HDGE holds short positions in domestically traded equities based on the forensic accounting strategy from Ranger Alternative Management LP that seeks to identify securities with low earnings quality or aggressive accounting that might be intended to boost short-term results while covering up a longer-term deterioration of a company’s fundamentals. The fund’s portfolio managers also look for events such as lowered earnings revisions or reduced forward guidance that might cause a stock to tumble.
The fund debuted in January 2011 and generated sizable returns when equities sank that autumn, but it has trended downward––notwithstanding another rally during the mid-2012 downturn––since then. “We haven’t been in an atmosphere conducive to falling stocks,” says fund co-manager John Del Vecchio. “But the longer this goes on [the bull run in equities], the bigger the downside will be and nobody knows when that will occur.”
Del Vecchio says the best way to use HDGE is to pair it with a long-only index ETF as part of a long/short strategy to guard against a market downturn. “We’re designed to be a piece of a portfolio to provide some protection,” he says, adding that the fund can be included in the alternative assets sleeve of an investment portfolio, and in most cases shouldn’t comprise more than 5% of a total portfolio.
As of early November, HDGE’s top five holdings were Caterpillar, Diebold, Consolidated Communications, CenturyLink and Tempur Sealy. The fund’s net expense ratio is a hefty 3.29%, including a management fee of 1.50% and a short interest expense of 1.51%. The fund’s recent asset base was $157 million.
AdvisorShares’ other bear strategy fund, HDGI, holds short positions in international equities. The fund is managed by AthenaInvest Advisors LLC, which employs its patented behavioral finance approach to identify which securities to short.
As described in the fund literature, Athena measures manager behavior and strategy consistency and conviction, and it identifies which stocks are held in top and bottom relative weight positions. Short positions are selected from the lowest-conviction holdings in the international equity universe and are allocated based on market capitalization.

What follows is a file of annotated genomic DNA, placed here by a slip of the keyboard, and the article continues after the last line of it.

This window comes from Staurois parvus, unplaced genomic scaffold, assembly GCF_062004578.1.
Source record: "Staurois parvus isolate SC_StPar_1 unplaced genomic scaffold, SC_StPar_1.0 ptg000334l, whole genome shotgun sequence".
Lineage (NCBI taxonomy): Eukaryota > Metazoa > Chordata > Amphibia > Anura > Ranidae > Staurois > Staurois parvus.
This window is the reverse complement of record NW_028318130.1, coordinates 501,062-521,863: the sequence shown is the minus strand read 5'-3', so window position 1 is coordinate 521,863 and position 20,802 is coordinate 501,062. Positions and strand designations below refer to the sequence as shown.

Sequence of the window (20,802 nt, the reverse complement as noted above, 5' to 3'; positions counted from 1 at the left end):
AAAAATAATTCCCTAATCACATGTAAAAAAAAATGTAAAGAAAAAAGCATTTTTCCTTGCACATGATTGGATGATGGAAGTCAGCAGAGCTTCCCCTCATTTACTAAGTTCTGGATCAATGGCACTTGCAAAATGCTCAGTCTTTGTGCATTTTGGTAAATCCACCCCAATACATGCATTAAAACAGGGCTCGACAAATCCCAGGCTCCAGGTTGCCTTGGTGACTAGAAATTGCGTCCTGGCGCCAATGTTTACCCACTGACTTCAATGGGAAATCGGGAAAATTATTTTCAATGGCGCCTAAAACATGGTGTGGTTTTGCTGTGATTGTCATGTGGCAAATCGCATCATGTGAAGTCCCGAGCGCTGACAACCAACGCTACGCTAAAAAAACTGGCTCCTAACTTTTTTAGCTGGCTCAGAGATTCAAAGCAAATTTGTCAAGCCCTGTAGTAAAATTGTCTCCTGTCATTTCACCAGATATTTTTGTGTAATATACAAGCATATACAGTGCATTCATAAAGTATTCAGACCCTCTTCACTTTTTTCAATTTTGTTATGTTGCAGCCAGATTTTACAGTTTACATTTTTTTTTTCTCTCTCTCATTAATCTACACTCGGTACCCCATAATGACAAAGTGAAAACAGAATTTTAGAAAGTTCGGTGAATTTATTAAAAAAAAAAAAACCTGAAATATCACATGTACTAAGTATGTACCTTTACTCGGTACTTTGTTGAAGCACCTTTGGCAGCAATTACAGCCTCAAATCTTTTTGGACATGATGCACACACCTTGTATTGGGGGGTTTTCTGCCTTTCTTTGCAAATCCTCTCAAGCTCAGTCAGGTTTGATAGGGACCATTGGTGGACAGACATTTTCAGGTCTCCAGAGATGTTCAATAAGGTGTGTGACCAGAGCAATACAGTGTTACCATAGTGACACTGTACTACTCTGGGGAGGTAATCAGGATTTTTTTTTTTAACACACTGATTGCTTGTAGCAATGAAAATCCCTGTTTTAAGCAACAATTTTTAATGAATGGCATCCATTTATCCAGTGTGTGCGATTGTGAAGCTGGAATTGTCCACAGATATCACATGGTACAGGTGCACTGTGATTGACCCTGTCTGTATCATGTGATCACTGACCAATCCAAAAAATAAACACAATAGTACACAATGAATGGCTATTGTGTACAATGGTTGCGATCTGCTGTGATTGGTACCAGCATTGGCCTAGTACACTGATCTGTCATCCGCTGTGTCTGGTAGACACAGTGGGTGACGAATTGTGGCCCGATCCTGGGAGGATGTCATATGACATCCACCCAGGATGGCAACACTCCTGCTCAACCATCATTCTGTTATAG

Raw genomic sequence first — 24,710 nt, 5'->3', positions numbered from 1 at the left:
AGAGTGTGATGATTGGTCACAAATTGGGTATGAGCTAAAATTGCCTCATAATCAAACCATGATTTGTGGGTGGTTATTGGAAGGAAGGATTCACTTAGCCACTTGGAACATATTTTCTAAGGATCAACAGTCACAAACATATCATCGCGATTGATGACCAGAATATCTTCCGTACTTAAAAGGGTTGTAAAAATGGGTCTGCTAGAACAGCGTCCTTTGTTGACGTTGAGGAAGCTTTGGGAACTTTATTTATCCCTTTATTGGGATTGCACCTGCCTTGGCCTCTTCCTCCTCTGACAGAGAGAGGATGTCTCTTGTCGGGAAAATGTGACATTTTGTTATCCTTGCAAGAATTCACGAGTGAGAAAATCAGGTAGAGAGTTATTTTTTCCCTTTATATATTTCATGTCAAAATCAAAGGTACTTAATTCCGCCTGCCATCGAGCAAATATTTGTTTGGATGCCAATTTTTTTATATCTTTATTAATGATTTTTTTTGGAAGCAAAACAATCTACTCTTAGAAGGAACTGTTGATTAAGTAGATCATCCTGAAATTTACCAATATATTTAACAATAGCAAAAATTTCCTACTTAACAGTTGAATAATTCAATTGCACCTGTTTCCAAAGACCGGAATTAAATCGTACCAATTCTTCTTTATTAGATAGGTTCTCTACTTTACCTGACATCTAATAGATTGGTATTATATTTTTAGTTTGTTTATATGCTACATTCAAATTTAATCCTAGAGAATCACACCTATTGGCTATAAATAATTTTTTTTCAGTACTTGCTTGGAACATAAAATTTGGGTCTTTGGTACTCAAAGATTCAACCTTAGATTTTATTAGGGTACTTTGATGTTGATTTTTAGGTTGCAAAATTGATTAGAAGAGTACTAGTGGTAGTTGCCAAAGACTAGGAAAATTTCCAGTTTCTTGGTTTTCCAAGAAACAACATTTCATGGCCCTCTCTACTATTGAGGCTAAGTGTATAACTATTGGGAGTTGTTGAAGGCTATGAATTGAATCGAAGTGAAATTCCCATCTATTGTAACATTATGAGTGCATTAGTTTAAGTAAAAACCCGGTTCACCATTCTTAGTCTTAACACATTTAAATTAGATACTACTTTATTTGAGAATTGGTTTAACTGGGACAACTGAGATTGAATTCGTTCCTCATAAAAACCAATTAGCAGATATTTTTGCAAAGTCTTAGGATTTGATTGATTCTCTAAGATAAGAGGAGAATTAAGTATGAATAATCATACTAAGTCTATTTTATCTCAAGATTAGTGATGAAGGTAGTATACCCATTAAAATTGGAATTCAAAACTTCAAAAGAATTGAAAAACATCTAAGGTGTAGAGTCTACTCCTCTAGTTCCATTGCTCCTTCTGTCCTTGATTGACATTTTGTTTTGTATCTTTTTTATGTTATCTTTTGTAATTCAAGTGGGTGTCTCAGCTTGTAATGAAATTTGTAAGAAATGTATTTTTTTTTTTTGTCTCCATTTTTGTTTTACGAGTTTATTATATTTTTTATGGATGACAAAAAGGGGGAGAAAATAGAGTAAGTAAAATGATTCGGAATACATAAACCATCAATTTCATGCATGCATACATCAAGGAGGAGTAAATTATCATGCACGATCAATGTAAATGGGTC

HDGI debuted this past July, sports an expense ratio of 2.00% (including a management fee of 1.35% and a short interest expense of 0.50%), and was down 6.67% as of November 8. The U.K. is the top country weighting within the fund’s portfolio, and recent top holdings included SAP, Toronto-Dominion Bank, Lloyds Banking Group, UBS and Telefonica.
“As a strategy, shorting is a very important part of the markets and the pricing of the markets,” says fund manager C. Thomas Howard, founder of AthenaInvest. “Shorts are simply another way to express your opinion because you can short stocks you don’t think are very good.”
Howard says the fund is intended to be used by investors to hedge their international positions in a long/short pairing with an international long-only index fund, and for tactical investing if you think international stocks are heading south.
Adam Levy, a registered rep at JHS Capital Advisors in Bellevue, Wash., says he doesn’t use bear market funds and instead prefers other strategies to deal with the market’s ups and downs. “If you look at where a client is in his or her investing life, there are products designed to mitigate bear market downturns and protect income,” he says.
For some clients, he notes, that could mean annuities. Or perhaps income-producing alternative investments that theoretically have a lower correlation to stocks and bonds, such as real estate investment trusts and master limited partnerships.
In cases where he believes it’s suitable, Levy will use an inverse Treasury ETF to protect against rising interest rates. “When you construct a client’s portfolio, you have to consider how an investment would do in a bear market,” Levy says.
A bear market––or at least a painful market correction––is coming. They always do. And as 2013 draws to a close with the well-choreographed end of the long fixed-income bull market looming on the horizon, and with reports that retail investors are feeling bullish about stocks and jumping into the market after the long bull rally (an often-reliable sign of a market top), advisors who haven’t done so already should be looking at strategies that could help protect client portfolios against an inevitable downturn.